12 items from 2013
On the heels of We tv‘s entry into scripted series with the green light to drama The Divide, the cable network has appointed its first scripted executive. Veteran TV executive/producer Cheryl Bloch has been named Svp Scripted Programming. Bloch segues to her formal role after serving as a senior consultant for We tv, helping the network build its inaugural slate of scripted projects: Richard Lagravenese/Tony Goldwyn’s The Divide – slated to debut next year — and several projects currently in development including All American Woman, from Chris and Paul Weitz and Fox TV Studios; Dirty, from FtvS and Rj Cutler; and Unpredictable (aka Headhunters), executive produced by Tom Fontana and Barry Levinson. Bloch will be based in AMC Networks’ Santa Monica office, reporting to We tv President and General Manager Marc Juris. Prior to joining We tv, Bloch was Svp at Jennilind Prods, where she developed comedy and »
- NELLIE ANDREEVA
Amid a disappointing season, Deadline reports that ABC is thinking of bringing Dana Delaney‘s Body of Proof back from cancelation.
In an interview with Buzzfeed Jessica Lange says the next season of American Horror Story may be her last. Lange would definitely be missed but she would also be leaving American Horror Story in good hands.
American Horror Story would not have been the same without Constance.
Syfy has decided to go forward with Opposite Worlds, according to Deadline. The reality competition series follows fourteen people who live in a house split in half — one with a past and future theme — and compete in challenges every week. I have to admit it sounds intriguing, if they can make it work.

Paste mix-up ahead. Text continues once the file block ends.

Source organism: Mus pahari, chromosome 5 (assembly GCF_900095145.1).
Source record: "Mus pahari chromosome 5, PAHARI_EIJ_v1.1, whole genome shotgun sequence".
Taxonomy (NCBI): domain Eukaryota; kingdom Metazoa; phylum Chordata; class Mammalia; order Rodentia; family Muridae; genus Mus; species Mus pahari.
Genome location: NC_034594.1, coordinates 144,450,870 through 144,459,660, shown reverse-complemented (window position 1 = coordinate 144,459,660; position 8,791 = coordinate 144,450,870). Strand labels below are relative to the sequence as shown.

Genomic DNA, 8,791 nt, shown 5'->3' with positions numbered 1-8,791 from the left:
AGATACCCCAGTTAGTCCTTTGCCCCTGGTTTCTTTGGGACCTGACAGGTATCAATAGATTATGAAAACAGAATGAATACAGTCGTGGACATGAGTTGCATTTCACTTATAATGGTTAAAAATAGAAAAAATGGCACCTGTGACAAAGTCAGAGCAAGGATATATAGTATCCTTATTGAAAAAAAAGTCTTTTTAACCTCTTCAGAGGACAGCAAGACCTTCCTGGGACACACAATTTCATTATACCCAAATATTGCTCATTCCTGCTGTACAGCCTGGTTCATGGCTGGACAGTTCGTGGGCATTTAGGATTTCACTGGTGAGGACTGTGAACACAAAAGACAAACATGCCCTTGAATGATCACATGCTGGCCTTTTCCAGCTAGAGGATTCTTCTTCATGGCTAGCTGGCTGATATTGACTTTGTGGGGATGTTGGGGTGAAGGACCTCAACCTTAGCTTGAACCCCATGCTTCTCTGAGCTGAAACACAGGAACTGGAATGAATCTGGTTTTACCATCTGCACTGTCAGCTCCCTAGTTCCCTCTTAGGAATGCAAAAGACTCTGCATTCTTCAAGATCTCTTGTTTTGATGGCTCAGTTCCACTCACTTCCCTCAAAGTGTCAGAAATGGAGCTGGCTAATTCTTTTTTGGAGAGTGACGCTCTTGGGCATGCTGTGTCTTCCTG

What does Scandal have in common with Homeland? Alyyssa Rosenberg compares the two and declares that Scandal beats Homeland at its own game.
Speaking of Homeland, Showtime has »
- Lyle Masaki
Bromell died in March at the age of 65 of a heart condition, just as production was beginning on the third season of “Homeland.” His widow, Sarah Bromell, accepted his award and noted how hard he and the “Homeland” crew worked on the episode that was pivotal for season two as it encompassed the first open confrontation between Claire Danes’ Carrie Mathison and Damian Lewis’ Nicholas Brody.
“It was like a little movie and it was really difficult to figure out how to do it,” Bromell said. “They found a really beautiful solution to the problem and a turning point. It was a huge puzzle piece in the whole season.”
- Cynthia Littleton
Throughout the years, I’ve often wondered what exactly makes a song a hit—and wondered even greater why certain songs are hits in the first place. I think I should qualify what I mean by “overrated.” None of the songs on this list are “bad” per se, but I felt they didn’t deserve the lavish praise heaped on them after their recording nor the endless plays on the radio.
In other words, there are plenty of worse songs out there, but none of them “earned” the success or were played to death like these five (in chronological order by decade):
Right away, this selection is going to turn a lot of people off, simply because it’s so cherished, but that’s precisely my point. This song is not only a “classic,” it’s considered Sinatra’s defining standard, »
- Michael Perone